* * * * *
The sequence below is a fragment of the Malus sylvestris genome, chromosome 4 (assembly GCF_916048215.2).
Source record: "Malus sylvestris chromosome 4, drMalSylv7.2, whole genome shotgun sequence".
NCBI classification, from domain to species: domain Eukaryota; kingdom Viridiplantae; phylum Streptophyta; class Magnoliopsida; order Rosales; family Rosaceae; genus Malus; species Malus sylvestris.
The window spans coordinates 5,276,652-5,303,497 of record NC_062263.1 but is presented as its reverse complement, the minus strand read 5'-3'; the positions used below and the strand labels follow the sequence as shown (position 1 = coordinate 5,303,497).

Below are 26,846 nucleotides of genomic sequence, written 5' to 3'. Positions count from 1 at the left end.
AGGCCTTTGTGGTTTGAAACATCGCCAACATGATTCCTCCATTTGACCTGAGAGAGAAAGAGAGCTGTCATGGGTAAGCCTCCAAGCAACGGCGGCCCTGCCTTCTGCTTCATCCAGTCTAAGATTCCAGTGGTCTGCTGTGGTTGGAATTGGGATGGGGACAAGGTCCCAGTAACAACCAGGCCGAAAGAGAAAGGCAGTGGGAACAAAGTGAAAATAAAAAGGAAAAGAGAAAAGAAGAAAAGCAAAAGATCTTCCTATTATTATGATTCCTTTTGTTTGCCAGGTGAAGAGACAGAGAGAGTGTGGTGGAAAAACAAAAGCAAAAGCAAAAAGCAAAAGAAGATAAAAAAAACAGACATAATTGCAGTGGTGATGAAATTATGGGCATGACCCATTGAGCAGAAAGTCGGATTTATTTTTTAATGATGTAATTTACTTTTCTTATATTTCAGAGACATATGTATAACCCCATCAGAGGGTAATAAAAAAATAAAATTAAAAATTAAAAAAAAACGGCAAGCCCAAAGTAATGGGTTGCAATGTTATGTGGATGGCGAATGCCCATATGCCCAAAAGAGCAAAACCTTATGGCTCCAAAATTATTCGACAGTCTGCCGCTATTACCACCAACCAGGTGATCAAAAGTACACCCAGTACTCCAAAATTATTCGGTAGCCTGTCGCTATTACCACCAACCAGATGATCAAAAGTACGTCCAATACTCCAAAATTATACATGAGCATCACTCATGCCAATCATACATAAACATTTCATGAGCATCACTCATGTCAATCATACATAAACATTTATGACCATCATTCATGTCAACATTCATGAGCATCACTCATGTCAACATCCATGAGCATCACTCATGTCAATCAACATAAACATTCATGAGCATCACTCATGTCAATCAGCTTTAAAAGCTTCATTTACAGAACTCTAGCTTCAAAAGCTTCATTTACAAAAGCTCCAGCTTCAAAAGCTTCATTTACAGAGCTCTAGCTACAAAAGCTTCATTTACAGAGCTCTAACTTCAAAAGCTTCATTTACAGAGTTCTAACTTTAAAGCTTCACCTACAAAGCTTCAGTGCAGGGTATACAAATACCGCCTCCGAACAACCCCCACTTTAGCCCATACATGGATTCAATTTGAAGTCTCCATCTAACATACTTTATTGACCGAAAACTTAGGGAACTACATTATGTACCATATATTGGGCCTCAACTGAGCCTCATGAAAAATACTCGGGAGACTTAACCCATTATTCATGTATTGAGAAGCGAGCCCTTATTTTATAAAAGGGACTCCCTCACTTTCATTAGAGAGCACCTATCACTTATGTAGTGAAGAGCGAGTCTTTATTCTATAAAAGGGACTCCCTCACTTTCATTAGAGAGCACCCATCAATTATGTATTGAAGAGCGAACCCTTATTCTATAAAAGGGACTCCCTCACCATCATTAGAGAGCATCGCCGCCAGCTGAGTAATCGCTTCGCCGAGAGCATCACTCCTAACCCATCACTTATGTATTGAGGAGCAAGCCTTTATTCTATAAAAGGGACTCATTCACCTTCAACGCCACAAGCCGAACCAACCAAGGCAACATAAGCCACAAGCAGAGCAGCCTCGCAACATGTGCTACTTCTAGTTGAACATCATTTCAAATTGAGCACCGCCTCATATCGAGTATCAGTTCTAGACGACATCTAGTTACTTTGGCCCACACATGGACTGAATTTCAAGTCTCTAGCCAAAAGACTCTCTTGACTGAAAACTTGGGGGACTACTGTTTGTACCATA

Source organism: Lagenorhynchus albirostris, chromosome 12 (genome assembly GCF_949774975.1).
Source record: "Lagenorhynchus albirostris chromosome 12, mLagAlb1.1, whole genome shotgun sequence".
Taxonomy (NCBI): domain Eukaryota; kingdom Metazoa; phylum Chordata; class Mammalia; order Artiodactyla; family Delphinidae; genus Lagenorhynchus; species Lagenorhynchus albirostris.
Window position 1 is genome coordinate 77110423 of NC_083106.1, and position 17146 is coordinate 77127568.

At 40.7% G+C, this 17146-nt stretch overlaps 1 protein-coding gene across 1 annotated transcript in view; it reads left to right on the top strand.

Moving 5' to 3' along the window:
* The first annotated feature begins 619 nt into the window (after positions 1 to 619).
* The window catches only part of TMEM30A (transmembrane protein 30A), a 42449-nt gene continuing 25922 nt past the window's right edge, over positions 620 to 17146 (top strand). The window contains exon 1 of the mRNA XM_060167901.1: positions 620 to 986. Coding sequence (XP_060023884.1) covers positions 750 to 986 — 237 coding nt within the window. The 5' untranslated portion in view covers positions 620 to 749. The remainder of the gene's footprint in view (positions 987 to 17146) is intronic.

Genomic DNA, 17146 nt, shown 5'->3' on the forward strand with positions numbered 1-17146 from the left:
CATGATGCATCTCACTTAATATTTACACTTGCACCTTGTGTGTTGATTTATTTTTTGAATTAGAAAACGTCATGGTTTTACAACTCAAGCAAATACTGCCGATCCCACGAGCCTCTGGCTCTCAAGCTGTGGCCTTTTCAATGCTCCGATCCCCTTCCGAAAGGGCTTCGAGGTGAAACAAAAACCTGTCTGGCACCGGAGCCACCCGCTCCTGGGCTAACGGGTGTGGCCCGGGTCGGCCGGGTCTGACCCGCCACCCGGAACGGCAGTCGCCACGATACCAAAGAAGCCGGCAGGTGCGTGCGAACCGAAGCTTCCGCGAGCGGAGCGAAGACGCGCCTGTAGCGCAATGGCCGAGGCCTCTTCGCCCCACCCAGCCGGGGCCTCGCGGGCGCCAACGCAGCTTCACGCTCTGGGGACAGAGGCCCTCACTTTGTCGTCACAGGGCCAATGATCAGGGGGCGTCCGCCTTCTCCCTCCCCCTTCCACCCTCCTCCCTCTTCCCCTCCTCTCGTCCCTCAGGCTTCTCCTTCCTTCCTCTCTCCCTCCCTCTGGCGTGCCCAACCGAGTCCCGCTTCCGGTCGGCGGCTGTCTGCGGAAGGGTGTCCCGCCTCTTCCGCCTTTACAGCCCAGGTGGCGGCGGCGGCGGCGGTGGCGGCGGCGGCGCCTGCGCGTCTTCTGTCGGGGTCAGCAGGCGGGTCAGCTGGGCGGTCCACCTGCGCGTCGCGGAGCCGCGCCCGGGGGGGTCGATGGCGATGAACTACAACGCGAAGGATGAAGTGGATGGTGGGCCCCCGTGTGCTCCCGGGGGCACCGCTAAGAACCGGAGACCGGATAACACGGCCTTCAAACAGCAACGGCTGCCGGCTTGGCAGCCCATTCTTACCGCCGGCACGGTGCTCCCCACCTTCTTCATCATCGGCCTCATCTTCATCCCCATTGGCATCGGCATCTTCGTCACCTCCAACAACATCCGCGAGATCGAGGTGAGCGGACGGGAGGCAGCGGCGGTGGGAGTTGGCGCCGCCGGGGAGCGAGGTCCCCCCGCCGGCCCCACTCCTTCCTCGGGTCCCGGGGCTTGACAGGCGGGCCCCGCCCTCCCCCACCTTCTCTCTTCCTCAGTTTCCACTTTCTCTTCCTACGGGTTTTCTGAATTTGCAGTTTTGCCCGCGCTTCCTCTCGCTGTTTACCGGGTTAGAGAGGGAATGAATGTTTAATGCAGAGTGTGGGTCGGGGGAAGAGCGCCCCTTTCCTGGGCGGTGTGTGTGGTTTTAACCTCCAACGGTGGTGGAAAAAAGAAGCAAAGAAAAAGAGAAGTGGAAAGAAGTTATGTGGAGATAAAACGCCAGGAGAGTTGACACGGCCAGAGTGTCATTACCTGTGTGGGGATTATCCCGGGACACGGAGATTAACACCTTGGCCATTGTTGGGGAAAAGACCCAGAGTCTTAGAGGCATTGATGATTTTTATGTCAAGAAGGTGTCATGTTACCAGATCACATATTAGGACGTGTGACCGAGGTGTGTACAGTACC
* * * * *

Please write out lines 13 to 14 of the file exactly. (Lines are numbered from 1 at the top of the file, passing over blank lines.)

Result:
* The first annotated feature begins 619 nt into the window (after positions 1 to 619).
* The window catches only part of TMEM30A (transmembrane protein 30A), a 42449-nt gene continuing 25922 nt past the window's right edge, over positions 620 to 17146 (top strand). The window contains exon 1 of the mRNA XM_060167901.1: positions 620 to 986. Coding sequence (XP_060023884.1) covers positions 750 to 986 — 237 coding nt within the window. The 5' untranslated portion in view covers positions 620 to 749. The remainder of the gene's footprint in view (positions 987 to 17146) is intronic.